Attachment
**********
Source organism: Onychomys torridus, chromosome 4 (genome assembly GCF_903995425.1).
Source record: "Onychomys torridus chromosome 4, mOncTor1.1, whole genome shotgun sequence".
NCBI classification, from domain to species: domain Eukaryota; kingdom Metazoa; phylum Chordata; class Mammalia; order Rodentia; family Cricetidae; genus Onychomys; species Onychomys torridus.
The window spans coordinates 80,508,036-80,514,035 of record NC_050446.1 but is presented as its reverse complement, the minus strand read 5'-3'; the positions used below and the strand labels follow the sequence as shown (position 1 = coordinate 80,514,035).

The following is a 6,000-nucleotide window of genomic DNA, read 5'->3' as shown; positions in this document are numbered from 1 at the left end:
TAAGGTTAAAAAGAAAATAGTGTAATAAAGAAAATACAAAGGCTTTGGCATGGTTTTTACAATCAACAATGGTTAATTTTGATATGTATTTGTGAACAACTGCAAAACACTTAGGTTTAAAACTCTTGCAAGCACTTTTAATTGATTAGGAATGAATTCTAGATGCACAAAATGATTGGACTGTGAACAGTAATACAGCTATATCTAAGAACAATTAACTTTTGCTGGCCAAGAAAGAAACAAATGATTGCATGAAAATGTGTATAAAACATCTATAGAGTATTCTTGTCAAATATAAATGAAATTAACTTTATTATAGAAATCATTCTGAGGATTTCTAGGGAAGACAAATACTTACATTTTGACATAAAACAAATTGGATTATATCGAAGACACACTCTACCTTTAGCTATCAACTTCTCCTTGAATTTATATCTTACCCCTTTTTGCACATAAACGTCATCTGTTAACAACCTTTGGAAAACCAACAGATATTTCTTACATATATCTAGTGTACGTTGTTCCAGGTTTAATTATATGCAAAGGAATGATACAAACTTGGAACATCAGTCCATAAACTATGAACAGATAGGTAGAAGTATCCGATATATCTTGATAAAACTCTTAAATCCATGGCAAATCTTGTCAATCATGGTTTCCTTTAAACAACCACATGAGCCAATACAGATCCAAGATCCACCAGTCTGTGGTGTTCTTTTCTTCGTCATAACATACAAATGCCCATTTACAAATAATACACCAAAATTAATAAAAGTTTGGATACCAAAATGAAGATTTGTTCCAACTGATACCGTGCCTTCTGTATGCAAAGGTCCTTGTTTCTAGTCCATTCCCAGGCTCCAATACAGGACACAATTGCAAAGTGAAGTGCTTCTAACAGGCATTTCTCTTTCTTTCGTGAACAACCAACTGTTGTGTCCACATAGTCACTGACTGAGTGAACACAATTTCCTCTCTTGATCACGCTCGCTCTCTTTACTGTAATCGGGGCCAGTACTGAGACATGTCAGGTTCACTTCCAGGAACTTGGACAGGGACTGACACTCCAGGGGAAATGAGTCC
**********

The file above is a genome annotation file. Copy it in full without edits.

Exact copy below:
Source organism: Onychomys torridus, chromosome 4 (genome assembly GCF_903995425.1).
Source record: "Onychomys torridus chromosome 4, mOncTor1.1, whole genome shotgun sequence".
NCBI classification, from domain to species: domain Eukaryota; kingdom Metazoa; phylum Chordata; class Mammalia; order Rodentia; family Cricetidae; genus Onychomys; species Onychomys torridus.
The window spans coordinates 80,508,036-80,514,035 of record NC_050446.1 but is presented as its reverse complement, the minus strand read 5'-3'; the positions used below and the strand labels follow the sequence as shown (position 1 = coordinate 80,514,035).

The following is a 6,000-nucleotide window of genomic DNA, read 5'->3' as shown; positions in this document are numbered from 1 at the left end:
TAAGGTTAAAAAGAAAATAGTGTAATAAAGAAAATACAAAGGCTTTGGCATGGTTTTTACAATCAACAATGGTTAATTTTGATATGTATTTGTGAACAACTGCAAAACACTTAGGTTTAAAACTCTTGCAAGCACTTTTAATTGATTAGGAATGAATTCTAGATGCACAAAATGATTGGACTGTGAACAGTAATACAGCTATATCTAAGAACAATTAACTTTTGCTGGCCAAGAAAGAAACAAATGATTGCATGAAAATGTGTATAAAACATCTATAGAGTATTCTTGTCAAATATAAATGAAATTAACTTTATTATAGAAATCATTCTGAGGATTTCTAGGGAAGACAAATACTTACATTTTGACATAAAACAAATTGGATTATATCGAAGACACACTCTACCTTTAGCTATCAACTTCTCCTTGAATTTATATCTTACCCCTTTTTGCACATAAACGTCATCTGTTAACAACCTTTGGAAAACCAACAGATATTTCTTACATATATCTAGTGTACGTTGTTCCAGGTTTAATTATATGCAAAGGAATGATACAAACTTGGAACATCAGTCCATAAACTATGAACAGATAGGTAGAAGTATCCGATATATCTTGATAAAACTCTTAAATCCATGGCAAATCTTGTCAATCATGGTTTCCTTTAAACAACCACATGAGCCAATACAGATCCAAGATCCACCAGTCTGTGGTGTTCTTTTCTTCGTCATAACATACAAATGCCCATTTACAAATAATACACCAAAATTAATAAAAGTTTGGATACCAAAATGAAGATTTGTTCCAACTGATACCGTGCCTTCTGTATGCAAAGGTCCTTGTTTCTAGTCCATTCCCAGGCTCCAATACAGGACACAATTGCAAAGTGAAGTGCTTCTAACAGGCATTTCTCTTTCTTTCGTGAACAACCAACTGTTGTGTCCACATAGTCACTGACTGAGTGAACACAATTTCCTCTCTTGATCACGCTCGCTCTCTTTACTGTAATCGGGGCCAGTACTGAGACATGTCAGGTTCACTTCCAGGAACTTGGACAGGGACTGACACTCCAGGGGAAATGAGTCC